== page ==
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Sex After 50: Better Than Ever

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Friday, 26 Sep 2014 12:42 PM Current | Bio | Archive

I believe sex after the age of 50 can be great. We are older and wiser and know what we want, the kids have probably moved out, and we may even have more time on our hands. But there are factors at play that give middle-aged people the wrong idea about their bodies and sex lives, and as a result, many of you may be missing out on great sex.
 
We have been conditioned, if not plain brainwashed, to think of young, taut, wrinkle-free, beautiful bodies when we think of sex. Our culture is obsessed with models who are mere teens but are defining sexuality for everybody else on the cover of magazines, the silver screen, and in numerous ads. If we didn’t know any better, we would believe that sex is just for the very young, the famous, and the beautifully airbrushed.
 
But is that true? Is our human reality as simple and limited as that? It clearly is not. Taking a quick look at our real lives brings to light a totally different picture, and it appears the media may be slowly catching on.
 
In addition to the marketing and public relations campaigners’ near constant push to skew our views on sexuality, I have also begun to see images of elderly people holding hands and kissing. I have even seen a number of TV ads featuring middle-aged women romping in negligees and enjoying life in ways that point to sex as a constant and present possibility — not a faded memory.
 
In the U.S., more than 40 million women are older than 50. They are not a niche market, but they do represent the changing face of sexuality. They are the female baby boomers rising up in throngs — alive and kicking and refusing to go down without a fight in every aspect of their lives, including in the bedroom.
 
The actions of baby boomers have changed society and transformed our belief system. We put man on the moon and started the Internet, which spawned the age of social media. So why would anyone think we would take aging and a diminished sex life as a given and fade away into the sunset in a rocking chair on the porch, rather than between the sheets having steamy sex and laughing all the way into old age?
 
Both men and women of the baby boomer generation are changing the perception of being sexually active later in life, and the creation of Viagra has had a lot to do with it. As a baby boomer physician, I witnessed how Viagra, the first drug to help men get stronger and longer lasting erections, changed the way our culture viewed sexuality and the older generation.
 
When it came to the market in February 1998, Viagra was a huge breakthrough, not just because it was the first such drug to receive approval from the Food and Drug Administration, but also because it got people talking about erectile dysfunction.
 
With the coining of the term “erectile dysfunction,” people all over the country realized that they were not alone when it came to having problems with erections due to aging. Finally, the sexual problem many men have as they age came out of the closet. Before the arrival of Viagra, few people talked about sex problems.
 
In fact, sex was not a topic many married couples generally addressed. People had the attitude that once you got married, sex was no longer a topic to be discussed. Unless divorce or the loss of a spouse sent people back to the single life, people generally didn’t talk sex. But Viagra helped change all that.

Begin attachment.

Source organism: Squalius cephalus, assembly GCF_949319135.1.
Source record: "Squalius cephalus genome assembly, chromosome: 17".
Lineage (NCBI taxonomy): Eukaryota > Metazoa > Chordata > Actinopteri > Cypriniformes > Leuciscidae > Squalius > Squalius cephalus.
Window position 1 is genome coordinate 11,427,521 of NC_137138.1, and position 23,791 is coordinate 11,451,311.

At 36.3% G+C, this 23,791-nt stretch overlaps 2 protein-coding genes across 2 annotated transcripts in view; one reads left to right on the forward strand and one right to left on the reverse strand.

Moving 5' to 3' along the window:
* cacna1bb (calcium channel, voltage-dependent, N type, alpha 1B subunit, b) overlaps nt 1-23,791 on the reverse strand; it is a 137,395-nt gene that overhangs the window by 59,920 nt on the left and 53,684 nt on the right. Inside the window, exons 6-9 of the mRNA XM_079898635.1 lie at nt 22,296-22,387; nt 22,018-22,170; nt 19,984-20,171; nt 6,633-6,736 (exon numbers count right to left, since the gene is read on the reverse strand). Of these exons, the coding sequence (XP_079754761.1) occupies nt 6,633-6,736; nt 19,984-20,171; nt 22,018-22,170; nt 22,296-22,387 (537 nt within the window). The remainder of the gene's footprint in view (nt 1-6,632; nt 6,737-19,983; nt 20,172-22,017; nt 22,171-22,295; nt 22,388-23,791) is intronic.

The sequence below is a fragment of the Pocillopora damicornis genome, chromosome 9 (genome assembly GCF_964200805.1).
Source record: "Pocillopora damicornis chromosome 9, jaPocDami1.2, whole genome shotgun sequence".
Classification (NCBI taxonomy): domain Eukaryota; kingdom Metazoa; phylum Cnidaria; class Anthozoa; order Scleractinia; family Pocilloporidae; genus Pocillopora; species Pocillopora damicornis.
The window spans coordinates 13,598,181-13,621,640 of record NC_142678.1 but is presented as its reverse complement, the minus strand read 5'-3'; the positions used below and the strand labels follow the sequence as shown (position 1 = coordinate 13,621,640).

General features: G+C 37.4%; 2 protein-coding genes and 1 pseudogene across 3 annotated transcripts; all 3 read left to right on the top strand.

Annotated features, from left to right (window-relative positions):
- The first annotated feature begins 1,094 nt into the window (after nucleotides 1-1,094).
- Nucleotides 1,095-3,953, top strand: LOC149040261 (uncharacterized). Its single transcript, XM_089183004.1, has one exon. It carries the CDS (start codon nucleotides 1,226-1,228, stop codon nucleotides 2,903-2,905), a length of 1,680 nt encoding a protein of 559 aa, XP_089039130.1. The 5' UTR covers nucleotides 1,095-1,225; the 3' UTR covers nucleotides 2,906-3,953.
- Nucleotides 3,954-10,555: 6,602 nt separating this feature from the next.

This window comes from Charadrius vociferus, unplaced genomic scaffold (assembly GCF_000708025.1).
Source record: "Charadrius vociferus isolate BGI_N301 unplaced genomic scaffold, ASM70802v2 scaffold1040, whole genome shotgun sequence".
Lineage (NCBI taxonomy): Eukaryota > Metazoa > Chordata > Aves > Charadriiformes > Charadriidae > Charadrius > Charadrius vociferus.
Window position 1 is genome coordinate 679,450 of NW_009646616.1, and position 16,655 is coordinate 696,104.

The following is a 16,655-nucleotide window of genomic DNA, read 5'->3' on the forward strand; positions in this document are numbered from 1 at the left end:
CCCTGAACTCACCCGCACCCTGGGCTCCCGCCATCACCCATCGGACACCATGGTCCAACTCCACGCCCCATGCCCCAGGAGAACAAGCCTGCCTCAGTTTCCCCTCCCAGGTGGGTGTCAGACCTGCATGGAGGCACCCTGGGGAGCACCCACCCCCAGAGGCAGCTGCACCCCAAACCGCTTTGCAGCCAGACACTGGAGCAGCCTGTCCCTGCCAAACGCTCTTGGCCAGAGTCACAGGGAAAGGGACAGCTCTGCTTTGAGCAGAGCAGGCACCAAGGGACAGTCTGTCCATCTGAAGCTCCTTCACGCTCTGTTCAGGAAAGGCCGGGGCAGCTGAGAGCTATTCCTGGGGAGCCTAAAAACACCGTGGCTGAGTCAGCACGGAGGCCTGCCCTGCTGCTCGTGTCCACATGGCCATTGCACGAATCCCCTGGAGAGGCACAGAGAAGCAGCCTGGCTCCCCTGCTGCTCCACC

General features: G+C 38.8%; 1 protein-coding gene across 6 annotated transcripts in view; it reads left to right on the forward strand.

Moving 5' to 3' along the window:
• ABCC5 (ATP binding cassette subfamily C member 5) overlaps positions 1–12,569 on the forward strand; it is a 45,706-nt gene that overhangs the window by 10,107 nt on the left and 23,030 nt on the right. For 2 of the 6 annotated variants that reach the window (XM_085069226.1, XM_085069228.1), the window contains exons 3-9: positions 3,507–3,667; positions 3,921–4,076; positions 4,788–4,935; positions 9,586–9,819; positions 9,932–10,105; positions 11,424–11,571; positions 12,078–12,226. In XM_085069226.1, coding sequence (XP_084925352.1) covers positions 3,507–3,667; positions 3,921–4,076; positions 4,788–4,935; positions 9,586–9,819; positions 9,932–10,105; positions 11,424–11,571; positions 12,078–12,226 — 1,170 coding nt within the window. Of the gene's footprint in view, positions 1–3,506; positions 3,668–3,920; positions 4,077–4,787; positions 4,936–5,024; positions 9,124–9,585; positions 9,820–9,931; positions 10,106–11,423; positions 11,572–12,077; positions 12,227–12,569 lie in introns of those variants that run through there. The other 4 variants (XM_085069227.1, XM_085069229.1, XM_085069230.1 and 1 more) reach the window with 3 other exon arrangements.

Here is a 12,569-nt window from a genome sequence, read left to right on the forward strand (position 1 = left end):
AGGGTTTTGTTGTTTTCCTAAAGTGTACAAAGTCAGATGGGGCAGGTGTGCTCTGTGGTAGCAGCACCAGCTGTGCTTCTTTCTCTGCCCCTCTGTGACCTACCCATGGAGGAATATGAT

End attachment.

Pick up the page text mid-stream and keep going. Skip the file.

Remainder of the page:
To promote the drug and further validate that having erectile problems may actually be common, former U.S. Senator Bob Dole appeared in the TV commercial for Viagra. Smiling on camera and confessing he had a problem with erections, too, Bob Dole told America it’s OK to have sex when you get older and Viagra is here to solve a very common problem. And just think: Bob Dole was a high-profile politician who had run for president in 1996 and even had been a vice-presidential nominee in 1976.
 
The aftermath of this confluence of events led to a phenomenon only dreamed of by Pfizer, the manufacturer of Viagra. By May 1998, more than $400 million worth of Viagra had been sold in the U.S. As many as 300,000 prescriptions were written one month after its launch. Men didn’t walk, they ran to their doctors to get their prescriptions for the miracle drug that promised to restore their sex life to that of a 20-year-old’s.
 
The drug became an instant blockbuster, and ironically its use transcended the older generation it was aimed at and attracted young men who loved to just experiment with it.
 
Today, Viagra is still a top-selling drug, earning $1.8 billion a year. At $25 to $30 per pill, it is very expensive, and some insurance companies don’t cover it. Side effects in older men are prominent, and for those with significant heart disease, impotence is not improved because atherosclerosis blocks penile blood supply and Viagra does not treat it. Viagra also has been known to cause fainting, strokes, and severe drops in blood pressure because it redirects the blood flow to the penis, leaving older men with low blood pressure and still no erections.
 
While Viagra may not have solved all the problems that some professed it would, it did change the way we regard sex in middle age and opened the door for other possible treatment options.

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Dr-Schwartz
I believe sex after the age of 50 can be great. We are older and wiser and know what we want, the kids have probably moved out, and we may even have more time on our hands. But there are factors at play that give middle-aged people the wrong idea about their bodies and sex lives.
sex, Viagra, erectile dysfunction
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2014-42-26
Friday, 26 Sep 2014 12:42 PM
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